West Springfield, Massachusetts is situated at the confluence of the Connecticut and Agawam Rivers on land which was purchased in 1636 from the local aboriginal Algonkians by a small group of English adventurers lead by fur trader and merchant William Pynchon.
The initial "Plantation" was called Agawam and all of the first houses were built on the east bank of the Connecticut River in present day downtown Springfield. In 1640 the name of the Plantation was officially changed from Agawam to Springfield in honor of William Pynchon’s birthplace in England.
The first settlers moved to the west side of the Connecticut River between 1654 and 1659. In 1696, after many difficult and trying years of having to cross the river under all kinds of adverse weather conditions to attend church on Sundays, the settlers on the west side of the river received permission from the Massachusetts General Court to be incorporated as a new parish of Springfield and to procure their own minister.
The population on the west side of the Connecticut River grew rapidly and on February 23, 1774, the present day communities of West Springfield, Agawam, and Holyoke were incorporated as a single town called West Springfield.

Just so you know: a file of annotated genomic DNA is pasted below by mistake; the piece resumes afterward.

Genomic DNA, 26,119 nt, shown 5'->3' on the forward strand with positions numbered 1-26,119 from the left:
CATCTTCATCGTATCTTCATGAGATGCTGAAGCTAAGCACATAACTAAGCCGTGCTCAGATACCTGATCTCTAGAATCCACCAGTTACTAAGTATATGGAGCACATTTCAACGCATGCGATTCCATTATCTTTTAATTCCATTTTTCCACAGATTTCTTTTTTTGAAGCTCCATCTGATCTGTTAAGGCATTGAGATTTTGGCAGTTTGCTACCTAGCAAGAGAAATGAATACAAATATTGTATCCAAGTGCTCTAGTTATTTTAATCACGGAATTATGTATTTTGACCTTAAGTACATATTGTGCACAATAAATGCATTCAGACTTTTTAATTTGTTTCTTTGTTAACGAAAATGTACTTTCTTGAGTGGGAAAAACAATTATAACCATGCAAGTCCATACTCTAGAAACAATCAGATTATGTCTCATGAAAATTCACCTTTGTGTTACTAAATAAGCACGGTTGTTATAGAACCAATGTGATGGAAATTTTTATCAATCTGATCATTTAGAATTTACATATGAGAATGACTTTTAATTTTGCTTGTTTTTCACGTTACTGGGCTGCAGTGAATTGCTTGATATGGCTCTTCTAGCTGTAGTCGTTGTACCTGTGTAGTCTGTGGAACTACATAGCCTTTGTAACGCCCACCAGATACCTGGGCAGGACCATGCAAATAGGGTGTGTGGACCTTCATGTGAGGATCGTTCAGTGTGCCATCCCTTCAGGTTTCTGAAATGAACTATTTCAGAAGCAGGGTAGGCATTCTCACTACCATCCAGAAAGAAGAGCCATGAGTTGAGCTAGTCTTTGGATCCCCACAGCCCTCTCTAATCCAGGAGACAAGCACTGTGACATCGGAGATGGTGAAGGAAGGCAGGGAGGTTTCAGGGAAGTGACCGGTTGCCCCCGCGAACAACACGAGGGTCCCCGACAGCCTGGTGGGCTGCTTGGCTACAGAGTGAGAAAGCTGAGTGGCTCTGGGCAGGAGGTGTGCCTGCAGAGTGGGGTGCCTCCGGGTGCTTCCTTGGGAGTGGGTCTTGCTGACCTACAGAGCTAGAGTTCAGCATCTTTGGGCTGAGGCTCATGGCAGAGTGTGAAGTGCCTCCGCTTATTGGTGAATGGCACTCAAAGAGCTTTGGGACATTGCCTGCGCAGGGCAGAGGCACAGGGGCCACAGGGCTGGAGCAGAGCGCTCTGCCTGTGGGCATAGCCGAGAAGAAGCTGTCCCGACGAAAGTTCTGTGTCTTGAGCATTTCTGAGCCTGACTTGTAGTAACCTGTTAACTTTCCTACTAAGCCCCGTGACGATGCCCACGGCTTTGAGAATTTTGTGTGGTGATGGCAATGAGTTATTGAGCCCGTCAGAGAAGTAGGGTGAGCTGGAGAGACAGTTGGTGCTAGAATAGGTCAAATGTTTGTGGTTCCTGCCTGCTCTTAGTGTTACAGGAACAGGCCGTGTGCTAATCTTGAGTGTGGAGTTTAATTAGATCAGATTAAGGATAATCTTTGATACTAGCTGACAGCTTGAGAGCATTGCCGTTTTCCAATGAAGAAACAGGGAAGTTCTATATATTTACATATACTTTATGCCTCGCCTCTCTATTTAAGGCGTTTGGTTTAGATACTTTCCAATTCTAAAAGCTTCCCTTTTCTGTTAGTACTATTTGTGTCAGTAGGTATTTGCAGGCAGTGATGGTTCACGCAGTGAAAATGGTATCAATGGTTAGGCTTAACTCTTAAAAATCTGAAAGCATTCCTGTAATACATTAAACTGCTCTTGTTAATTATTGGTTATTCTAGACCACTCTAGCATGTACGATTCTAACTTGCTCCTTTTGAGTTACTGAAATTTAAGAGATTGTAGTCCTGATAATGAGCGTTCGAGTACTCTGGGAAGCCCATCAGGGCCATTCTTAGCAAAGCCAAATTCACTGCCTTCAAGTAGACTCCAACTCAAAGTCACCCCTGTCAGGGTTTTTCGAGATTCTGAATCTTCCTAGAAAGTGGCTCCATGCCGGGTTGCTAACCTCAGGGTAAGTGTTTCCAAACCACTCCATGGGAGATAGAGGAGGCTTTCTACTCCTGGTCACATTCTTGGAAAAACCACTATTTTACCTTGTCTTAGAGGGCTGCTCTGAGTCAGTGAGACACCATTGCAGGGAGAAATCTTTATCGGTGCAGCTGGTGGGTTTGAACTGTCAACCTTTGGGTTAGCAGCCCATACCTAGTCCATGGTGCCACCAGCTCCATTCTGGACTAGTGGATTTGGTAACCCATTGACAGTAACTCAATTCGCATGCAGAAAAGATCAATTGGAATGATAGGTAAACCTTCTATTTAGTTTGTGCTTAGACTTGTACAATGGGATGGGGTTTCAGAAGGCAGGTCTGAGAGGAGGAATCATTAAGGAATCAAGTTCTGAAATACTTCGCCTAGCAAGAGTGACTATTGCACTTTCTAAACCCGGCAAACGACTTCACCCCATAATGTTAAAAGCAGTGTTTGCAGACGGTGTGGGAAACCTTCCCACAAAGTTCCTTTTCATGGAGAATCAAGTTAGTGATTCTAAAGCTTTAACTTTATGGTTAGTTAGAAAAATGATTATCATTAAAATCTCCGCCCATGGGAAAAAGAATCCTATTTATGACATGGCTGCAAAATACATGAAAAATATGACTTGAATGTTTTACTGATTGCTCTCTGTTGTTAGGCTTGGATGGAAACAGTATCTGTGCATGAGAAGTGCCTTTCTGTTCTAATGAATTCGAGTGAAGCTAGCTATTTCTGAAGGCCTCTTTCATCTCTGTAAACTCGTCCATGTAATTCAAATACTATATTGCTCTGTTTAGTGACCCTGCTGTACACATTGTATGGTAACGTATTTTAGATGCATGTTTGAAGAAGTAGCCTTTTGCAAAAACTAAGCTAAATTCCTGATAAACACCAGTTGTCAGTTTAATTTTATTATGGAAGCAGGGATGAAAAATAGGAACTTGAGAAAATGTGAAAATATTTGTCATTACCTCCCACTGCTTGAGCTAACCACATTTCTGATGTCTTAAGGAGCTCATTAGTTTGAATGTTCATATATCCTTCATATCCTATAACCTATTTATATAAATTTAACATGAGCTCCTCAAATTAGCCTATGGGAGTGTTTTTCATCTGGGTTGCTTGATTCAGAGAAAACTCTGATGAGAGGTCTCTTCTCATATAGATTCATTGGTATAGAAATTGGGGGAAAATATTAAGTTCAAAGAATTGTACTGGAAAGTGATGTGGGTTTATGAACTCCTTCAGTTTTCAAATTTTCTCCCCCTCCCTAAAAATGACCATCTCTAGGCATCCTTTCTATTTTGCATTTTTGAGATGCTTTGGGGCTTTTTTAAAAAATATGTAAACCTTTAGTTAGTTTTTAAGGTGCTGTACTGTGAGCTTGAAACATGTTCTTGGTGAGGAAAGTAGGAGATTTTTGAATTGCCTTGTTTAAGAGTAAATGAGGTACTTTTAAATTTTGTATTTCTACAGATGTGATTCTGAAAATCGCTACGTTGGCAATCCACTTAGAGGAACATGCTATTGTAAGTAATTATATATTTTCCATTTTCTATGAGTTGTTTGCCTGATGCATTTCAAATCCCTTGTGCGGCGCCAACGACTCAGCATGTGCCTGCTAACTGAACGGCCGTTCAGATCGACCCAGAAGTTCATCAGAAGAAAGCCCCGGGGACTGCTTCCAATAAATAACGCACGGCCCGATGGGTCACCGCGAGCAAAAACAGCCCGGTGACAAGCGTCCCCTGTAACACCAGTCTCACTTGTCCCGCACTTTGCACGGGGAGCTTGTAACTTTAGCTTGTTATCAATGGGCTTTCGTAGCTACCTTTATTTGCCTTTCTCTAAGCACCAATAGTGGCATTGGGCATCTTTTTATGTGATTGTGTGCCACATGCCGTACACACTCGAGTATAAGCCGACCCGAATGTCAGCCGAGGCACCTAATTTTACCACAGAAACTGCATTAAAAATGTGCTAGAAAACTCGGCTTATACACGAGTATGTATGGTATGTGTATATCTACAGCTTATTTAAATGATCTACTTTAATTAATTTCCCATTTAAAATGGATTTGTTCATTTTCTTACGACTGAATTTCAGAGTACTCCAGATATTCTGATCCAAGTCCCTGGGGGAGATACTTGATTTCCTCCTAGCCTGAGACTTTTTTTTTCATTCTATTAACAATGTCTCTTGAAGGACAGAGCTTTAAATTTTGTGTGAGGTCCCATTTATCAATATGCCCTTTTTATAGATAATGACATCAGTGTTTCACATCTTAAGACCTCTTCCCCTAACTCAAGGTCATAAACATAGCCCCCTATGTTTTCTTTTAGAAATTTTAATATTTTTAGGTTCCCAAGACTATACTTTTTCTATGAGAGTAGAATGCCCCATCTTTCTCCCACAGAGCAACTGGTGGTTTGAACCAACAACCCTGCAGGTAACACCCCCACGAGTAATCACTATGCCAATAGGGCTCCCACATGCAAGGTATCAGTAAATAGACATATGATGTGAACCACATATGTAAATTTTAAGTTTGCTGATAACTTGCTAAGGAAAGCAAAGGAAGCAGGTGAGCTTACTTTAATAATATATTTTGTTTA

Monuments commemorating West Springfield’s active part in the Revolutionary War decorate our town common. An additional and perhaps more important event involving West Springfield during the Revolutionary War period was the town’s involvement in Shays’ Rebellion. Revolutionary War hero Captain Luke Day, who was also second in command to Daniel Shays during the Rebellion, made some military decisions which were instrumental in saving the lives of many of West Springfield’s soldiers while, at the same time, helping to call attention to the fact that if the "United States" were to form a stable government, those "United States" would have to agree to a constitution which incorporated a strong federal government.
Until relatively recently West Springfield was primarily a farming community and has acquired national and even international fame; as the birthplace of the first Morgan Horse, as the home of the Big E (the 6th largest agricultural fair in the United States with an annual attendance of over 1 million people), and as the location of the Josiah Day House which is recognized as the oldest brick saltbox house in the United States.